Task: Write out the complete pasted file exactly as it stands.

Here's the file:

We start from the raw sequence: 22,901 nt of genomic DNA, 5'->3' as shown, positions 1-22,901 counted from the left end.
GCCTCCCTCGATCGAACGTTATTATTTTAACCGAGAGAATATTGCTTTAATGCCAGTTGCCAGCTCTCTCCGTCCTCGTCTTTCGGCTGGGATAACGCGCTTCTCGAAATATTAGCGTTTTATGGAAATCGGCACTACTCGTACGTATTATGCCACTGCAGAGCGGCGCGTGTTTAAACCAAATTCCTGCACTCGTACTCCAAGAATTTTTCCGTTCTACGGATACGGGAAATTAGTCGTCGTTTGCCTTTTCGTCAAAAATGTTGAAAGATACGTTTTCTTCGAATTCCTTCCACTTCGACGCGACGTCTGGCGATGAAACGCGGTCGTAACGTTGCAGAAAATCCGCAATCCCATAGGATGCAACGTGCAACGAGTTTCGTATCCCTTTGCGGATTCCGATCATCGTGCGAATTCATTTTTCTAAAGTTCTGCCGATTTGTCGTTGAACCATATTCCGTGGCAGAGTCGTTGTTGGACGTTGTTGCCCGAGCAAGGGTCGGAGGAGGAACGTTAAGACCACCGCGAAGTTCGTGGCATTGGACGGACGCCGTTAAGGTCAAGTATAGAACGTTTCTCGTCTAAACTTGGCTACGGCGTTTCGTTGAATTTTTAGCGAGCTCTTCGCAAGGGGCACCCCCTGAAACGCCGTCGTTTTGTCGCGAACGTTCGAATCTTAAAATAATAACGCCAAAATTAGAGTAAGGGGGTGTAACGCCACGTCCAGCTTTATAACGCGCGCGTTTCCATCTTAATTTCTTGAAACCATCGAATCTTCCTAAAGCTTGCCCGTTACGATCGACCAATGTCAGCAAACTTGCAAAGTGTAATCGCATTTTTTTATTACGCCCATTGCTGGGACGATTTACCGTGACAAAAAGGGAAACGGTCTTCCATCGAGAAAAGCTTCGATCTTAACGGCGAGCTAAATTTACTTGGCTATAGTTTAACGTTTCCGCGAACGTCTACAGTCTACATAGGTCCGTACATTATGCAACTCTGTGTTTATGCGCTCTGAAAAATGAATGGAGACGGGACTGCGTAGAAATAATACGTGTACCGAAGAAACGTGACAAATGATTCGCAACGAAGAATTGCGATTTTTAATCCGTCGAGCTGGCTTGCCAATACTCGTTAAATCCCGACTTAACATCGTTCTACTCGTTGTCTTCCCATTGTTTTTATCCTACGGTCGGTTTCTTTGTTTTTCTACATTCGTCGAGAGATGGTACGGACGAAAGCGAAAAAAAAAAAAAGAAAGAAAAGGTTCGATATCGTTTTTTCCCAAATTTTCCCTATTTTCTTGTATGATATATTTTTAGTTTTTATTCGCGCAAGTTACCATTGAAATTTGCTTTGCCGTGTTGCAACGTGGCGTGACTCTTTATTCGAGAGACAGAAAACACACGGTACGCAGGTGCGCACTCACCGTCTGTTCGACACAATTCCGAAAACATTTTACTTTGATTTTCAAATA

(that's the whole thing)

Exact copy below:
We start from the raw sequence: 22,901 nt of genomic DNA, 5'->3' as shown, positions 1-22,901 counted from the left end.
GCCTCCCTCGATCGAACGTTATTATTTTAACCGAGAGAATATTGCTTTAATGCCAGTTGCCAGCTCTCTCCGTCCTCGTCTTTCGGCTGGGATAACGCGCTTCTCGAAATATTAGCGTTTTATGGAAATCGGCACTACTCGTACGTATTATGCCACTGCAGAGCGGCGCGTGTTTAAACCAAATTCCTGCACTCGTACTCCAAGAATTTTTCCGTTCTACGGATACGGGAAATTAGTCGTCGTTTGCCTTTTCGTCAAAAATGTTGAAAGATACGTTTTCTTCGAATTCCTTCCACTTCGACGCGACGTCTGGCGATGAAACGCGGTCGTAACGTTGCAGAAAATCCGCAATCCCATAGGATGCAACGTGCAACGAGTTTCGTATCCCTTTGCGGATTCCGATCATCGTGCGAATTCATTTTTCTAAAGTTCTGCCGATTTGTCGTTGAACCATATTCCGTGGCAGAGTCGTTGTTGGACGTTGTTGCCCGAGCAAGGGTCGGAGGAGGAACGTTAAGACCACCGCGAAGTTCGTGGCATTGGACGGACGCCGTTAAGGTCAAGTATAGAACGTTTCTCGTCTAAACTTGGCTACGGCGTTTCGTTGAATTTTTAGCGAGCTCTTCGCAAGGGGCACCCCCTGAAACGCCGTCGTTTTGTCGCGAACGTTCGAATCTTAAAATAATAACGCCAAAATTAGAGTAAGGGGGTGTAACGCCACGTCCAGCTTTATAACGCGCGCGTTTCCATCTTAATTTCTTGAAACCATCGAATCTTCCTAAAGCTTGCCCGTTACGATCGACCAATGTCAGCAAACTTGCAAAGTGTAATCGCATTTTTTTATTACGCCCATTGCTGGGACGATTTACCGTGACAAAAAGGGAAACGGTCTTCCATCGAGAAAAGCTTCGATCTTAACGGCGAGCTAAATTTACTTGGCTATAGTTTAACGTTTCCGCGAACGTCTACAGTCTACATAGGTCCGTACATTATGCAACTCTGTGTTTATGCGCTCTGAAAAATGAATGGAGACGGGACTGCGTAGAAATAATACGTGTACCGAAGAAACGTGACAAATGATTCGCAACGAAGAATTGCGATTTTTAATCCGTCGAGCTGGCTTGCCAATACTCGTTAAATCCCGACTTAACATCGTTCTACTCGTTGTCTTCCCATTGTTTTTATCCTACGGTCGGTTTCTTTGTTTTTCTACATTCGTCGAGAGATGGTACGGACGAAAGCGAAAAAAAAAAAAAGAAAGAAAAGGTTCGATATCGTTTTTTCCCAAATTTTCCCTATTTTCTTGTATGATATATTTTTAGTTTTTATTCGCGCAAGTTACCATTGAAATTTGCTTTGCCGTGTTGCAACGTGGCGTGACTCTTTATTCGAGAGACAGAAAACACACGGTACGCAGGTGCGCACTCACCGTCTGTTCGACACAATTCCGAAAACATTTTACTTTGATTTTCAAATA